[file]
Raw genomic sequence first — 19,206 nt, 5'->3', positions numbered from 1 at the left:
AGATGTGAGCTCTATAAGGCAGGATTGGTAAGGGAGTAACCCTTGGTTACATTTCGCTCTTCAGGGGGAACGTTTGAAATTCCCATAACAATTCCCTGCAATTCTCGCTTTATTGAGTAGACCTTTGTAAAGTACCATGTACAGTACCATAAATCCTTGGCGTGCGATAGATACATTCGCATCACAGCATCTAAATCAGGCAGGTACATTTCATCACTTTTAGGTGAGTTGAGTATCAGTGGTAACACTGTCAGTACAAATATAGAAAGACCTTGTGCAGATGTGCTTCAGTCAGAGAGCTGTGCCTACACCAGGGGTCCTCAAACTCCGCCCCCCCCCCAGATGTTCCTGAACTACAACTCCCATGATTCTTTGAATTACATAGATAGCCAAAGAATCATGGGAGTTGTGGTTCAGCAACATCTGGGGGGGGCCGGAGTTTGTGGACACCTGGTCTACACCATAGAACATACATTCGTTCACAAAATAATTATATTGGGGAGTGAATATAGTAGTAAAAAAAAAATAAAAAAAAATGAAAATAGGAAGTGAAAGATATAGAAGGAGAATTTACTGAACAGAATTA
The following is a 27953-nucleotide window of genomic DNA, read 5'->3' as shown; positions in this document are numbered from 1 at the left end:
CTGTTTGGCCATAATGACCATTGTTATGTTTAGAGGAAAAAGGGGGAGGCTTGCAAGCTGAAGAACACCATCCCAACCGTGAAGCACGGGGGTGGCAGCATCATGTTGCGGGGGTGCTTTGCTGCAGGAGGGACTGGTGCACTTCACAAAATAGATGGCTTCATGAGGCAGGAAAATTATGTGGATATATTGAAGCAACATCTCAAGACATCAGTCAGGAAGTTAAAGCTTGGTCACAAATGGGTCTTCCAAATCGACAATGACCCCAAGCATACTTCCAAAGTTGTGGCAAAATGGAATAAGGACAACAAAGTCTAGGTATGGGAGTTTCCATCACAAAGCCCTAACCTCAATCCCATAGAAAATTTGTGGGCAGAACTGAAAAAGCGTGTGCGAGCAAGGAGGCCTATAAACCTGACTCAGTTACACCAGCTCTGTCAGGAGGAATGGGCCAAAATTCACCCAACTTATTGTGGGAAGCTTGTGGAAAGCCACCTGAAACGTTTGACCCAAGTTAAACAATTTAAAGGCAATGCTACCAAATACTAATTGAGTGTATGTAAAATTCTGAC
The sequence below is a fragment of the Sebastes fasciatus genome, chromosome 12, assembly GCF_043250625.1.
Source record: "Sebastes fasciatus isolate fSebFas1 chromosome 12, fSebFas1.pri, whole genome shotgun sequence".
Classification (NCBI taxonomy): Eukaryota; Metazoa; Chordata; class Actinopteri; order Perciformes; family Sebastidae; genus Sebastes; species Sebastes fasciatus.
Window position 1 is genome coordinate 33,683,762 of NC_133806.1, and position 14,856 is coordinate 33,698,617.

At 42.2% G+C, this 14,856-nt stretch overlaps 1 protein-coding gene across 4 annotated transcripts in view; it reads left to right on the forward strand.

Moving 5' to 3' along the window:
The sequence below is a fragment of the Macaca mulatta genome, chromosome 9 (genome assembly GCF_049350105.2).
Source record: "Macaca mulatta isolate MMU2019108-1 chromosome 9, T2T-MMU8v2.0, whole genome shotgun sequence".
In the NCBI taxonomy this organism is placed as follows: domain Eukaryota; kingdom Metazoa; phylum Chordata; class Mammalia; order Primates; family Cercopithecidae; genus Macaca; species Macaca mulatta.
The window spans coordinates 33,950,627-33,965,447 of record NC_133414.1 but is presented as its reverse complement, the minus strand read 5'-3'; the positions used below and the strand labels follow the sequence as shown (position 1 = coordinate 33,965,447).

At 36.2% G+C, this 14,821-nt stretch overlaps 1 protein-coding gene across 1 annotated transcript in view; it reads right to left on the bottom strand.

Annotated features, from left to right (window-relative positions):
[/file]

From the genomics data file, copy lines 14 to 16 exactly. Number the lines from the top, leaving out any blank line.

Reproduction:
The window spans coordinates 33,950,627-33,965,447 of record NC_133414.1 but is presented as its reverse complement, the minus strand read 5'-3'; the positions used below and the strand labels follow the sequence as shown (position 1 = coordinate 33,965,447).

At 36.2% G+C, this 14,821-nt stretch overlaps 1 protein-coding gene across 1 annotated transcript in view; it reads right to left on the bottom strand.

Annotated features, from left to right (window-relative positions):